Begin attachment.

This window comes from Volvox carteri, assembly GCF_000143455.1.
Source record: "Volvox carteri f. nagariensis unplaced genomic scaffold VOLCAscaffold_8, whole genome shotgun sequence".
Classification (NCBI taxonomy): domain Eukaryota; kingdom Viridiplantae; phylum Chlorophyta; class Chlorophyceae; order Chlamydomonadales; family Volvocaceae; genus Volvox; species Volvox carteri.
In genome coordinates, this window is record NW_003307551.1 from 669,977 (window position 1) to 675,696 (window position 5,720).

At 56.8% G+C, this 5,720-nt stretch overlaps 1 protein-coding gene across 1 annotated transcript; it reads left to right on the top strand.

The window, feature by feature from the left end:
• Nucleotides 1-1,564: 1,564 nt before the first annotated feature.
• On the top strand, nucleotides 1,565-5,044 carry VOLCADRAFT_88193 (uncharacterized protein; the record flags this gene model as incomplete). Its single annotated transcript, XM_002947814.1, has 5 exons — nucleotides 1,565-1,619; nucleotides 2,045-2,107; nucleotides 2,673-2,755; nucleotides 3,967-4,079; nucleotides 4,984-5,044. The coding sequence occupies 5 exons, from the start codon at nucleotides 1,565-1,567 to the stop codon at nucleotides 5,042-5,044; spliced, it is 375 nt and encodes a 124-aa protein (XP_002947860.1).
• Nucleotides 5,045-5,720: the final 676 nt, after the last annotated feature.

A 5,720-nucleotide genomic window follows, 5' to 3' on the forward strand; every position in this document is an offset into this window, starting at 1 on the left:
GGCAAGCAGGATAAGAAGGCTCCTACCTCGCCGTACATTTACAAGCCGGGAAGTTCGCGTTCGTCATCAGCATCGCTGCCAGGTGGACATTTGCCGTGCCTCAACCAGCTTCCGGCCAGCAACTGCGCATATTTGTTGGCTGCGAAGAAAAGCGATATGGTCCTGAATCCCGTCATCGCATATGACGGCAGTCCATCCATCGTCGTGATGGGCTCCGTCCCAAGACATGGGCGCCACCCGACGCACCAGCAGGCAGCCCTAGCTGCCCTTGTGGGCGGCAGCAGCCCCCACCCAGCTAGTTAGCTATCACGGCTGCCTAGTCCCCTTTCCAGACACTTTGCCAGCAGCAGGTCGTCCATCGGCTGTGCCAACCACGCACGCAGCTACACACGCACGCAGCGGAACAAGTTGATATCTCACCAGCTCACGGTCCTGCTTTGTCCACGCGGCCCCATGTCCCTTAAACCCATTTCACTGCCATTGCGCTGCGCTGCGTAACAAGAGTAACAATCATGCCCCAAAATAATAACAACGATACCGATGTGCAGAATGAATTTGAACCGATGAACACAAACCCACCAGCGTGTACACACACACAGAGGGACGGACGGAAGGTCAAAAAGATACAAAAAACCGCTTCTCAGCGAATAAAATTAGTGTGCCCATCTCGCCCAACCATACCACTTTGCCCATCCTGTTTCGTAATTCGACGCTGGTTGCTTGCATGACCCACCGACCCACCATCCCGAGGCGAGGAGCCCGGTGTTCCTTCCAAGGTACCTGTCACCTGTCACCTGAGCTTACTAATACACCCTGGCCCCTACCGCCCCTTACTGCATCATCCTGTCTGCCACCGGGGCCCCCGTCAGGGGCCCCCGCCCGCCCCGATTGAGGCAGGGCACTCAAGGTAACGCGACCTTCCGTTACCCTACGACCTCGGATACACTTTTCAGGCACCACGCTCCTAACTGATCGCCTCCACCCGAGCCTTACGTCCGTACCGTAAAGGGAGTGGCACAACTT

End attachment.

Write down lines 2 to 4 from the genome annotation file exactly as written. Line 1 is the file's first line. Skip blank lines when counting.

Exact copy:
Source record: "Volvox carteri f. nagariensis unplaced genomic scaffold VOLCAscaffold_8, whole genome shotgun sequence".
Classification (NCBI taxonomy): domain Eukaryota; kingdom Viridiplantae; phylum Chlorophyta; class Chlorophyceae; order Chlamydomonadales; family Volvocaceae; genus Volvox; species Volvox carteri.
In genome coordinates, this window is record NW_003307551.1 from 669,977 (window position 1) to 675,696 (window position 5,720).